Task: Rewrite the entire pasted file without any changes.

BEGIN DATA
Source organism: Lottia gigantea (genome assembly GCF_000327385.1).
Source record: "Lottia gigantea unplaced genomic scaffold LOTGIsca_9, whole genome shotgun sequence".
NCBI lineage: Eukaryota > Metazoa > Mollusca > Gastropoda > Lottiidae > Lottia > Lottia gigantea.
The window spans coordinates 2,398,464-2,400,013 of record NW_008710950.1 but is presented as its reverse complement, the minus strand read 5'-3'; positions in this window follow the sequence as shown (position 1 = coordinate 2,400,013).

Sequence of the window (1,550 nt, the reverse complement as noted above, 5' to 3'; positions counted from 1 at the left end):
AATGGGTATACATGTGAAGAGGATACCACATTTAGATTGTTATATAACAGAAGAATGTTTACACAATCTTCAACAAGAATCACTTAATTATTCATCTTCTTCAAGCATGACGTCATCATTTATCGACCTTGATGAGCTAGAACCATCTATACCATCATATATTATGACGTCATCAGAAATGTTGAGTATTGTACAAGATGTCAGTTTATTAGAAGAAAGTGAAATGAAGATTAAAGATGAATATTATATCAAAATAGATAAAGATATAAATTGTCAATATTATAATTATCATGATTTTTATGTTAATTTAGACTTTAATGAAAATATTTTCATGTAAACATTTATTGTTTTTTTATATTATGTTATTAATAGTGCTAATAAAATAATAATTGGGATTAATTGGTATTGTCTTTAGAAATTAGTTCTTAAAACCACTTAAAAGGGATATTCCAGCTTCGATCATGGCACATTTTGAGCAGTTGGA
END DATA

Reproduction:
Source organism: Lottia gigantea (genome assembly GCF_000327385.1).
Source record: "Lottia gigantea unplaced genomic scaffold LOTGIsca_9, whole genome shotgun sequence".
NCBI lineage: Eukaryota > Metazoa > Mollusca > Gastropoda > Lottiidae > Lottia > Lottia gigantea.
The window spans coordinates 2,398,464-2,400,013 of record NW_008710950.1 but is presented as its reverse complement, the minus strand read 5'-3'; positions in this window follow the sequence as shown (position 1 = coordinate 2,400,013).

Sequence of the window (1,550 nt, the reverse complement as noted above, 5' to 3'; positions counted from 1 at the left end):
AATGGGTATACATGTGAAGAGGATACCACATTTAGATTGTTATATAACAGAAGAATGTTTACACAATCTTCAACAAGAATCACTTAATTATTCATCTTCTTCAAGCATGACGTCATCATTTATCGACCTTGATGAGCTAGAACCATCTATACCATCATATATTATGACGTCATCAGAAATGTTGAGTATTGTACAAGATGTCAGTTTATTAGAAGAAAGTGAAATGAAGATTAAAGATGAATATTATATCAAAATAGATAAAGATATAAATTGTCAATATTATAATTATCATGATTTTTATGTTAATTTAGACTTTAATGAAAATATTTTCATGTAAACATTTATTGTTTTTTTATATTATGTTATTAATAGTGCTAATAAAATAATAATTGGGATTAATTGGTATTGTCTTTAGAAATTAGTTCTTAAAACCACTTAAAAGGGATATTCCAGCTTCGATCATGGCACATTTTGAGCAGTTGGA